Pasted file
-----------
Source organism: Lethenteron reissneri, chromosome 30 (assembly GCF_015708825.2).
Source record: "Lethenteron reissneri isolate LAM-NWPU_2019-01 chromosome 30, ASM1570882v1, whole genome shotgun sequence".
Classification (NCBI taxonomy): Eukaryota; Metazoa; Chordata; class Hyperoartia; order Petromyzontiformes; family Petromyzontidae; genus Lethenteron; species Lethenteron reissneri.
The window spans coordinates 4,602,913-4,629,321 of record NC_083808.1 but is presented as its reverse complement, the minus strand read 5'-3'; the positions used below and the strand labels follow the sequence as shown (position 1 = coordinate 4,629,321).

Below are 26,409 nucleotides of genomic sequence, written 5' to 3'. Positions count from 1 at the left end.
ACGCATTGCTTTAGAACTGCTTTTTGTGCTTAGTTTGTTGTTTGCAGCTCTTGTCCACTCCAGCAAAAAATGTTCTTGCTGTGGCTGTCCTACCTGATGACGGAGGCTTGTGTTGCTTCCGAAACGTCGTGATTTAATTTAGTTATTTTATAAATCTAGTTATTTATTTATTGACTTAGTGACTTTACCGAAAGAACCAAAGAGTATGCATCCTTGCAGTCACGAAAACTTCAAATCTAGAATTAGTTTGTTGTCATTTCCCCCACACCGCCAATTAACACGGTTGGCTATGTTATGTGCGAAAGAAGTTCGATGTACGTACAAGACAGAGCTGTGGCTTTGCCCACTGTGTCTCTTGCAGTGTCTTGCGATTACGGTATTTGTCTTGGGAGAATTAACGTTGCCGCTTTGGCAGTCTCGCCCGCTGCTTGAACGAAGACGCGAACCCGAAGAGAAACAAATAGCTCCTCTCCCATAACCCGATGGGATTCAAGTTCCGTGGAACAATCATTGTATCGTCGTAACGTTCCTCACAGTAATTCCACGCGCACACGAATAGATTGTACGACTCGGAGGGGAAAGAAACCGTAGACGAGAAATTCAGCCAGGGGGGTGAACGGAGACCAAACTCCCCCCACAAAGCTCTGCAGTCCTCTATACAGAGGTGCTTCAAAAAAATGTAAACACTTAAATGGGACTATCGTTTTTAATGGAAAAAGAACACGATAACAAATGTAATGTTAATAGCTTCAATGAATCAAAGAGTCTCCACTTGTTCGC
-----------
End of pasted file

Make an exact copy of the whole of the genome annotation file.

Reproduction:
Source organism: Lethenteron reissneri, chromosome 30 (assembly GCF_015708825.2).
Source record: "Lethenteron reissneri isolate LAM-NWPU_2019-01 chromosome 30, ASM1570882v1, whole genome shotgun sequence".
Classification (NCBI taxonomy): Eukaryota; Metazoa; Chordata; class Hyperoartia; order Petromyzontiformes; family Petromyzontidae; genus Lethenteron; species Lethenteron reissneri.
The window spans coordinates 4,602,913-4,629,321 of record NC_083808.1 but is presented as its reverse complement, the minus strand read 5'-3'; the positions used below and the strand labels follow the sequence as shown (position 1 = coordinate 4,629,321).

Below are 26,409 nucleotides of genomic sequence, written 5' to 3'. Positions count from 1 at the left end.
ACGCATTGCTTTAGAACTGCTTTTTGTGCTTAGTTTGTTGTTTGCAGCTCTTGTCCACTCCAGCAAAAAATGTTCTTGCTGTGGCTGTCCTACCTGATGACGGAGGCTTGTGTTGCTTCCGAAACGTCGTGATTTAATTTAGTTATTTTATAAATCTAGTTATTTATTTATTGACTTAGTGACTTTACCGAAAGAACCAAAGAGTATGCATCCTTGCAGTCACGAAAACTTCAAATCTAGAATTAGTTTGTTGTCATTTCCCCCACACCGCCAATTAACACGGTTGGCTATGTTATGTGCGAAAGAAGTTCGATGTACGTACAAGACAGAGCTGTGGCTTTGCCCACTGTGTCTCTTGCAGTGTCTTGCGATTACGGTATTTGTCTTGGGAGAATTAACGTTGCCGCTTTGGCAGTCTCGCCCGCTGCTTGAACGAAGACGCGAACCCGAAGAGAAACAAATAGCTCCTCTCCCATAACCCGATGGGATTCAAGTTCCGTGGAACAATCATTGTATCGTCGTAACGTTCCTCACAGTAATTCCACGCGCACACGAATAGATTGTACGACTCGGAGGGGAAAGAAACCGTAGACGAGAAATTCAGCCAGGGGGGTGAACGGAGACCAAACTCCCCCCACAAAGCTCTGCAGTCCTCTATACAGAGGTGCTTCAAAAAAATGTAAACACTTAAATGGGACTATCGTTTTTAATGGAAAAAGAACACGATAACAAATGTAATGTTAATAGCTTCAATGAATCAAAGAGTCTCCACTTGTTCGC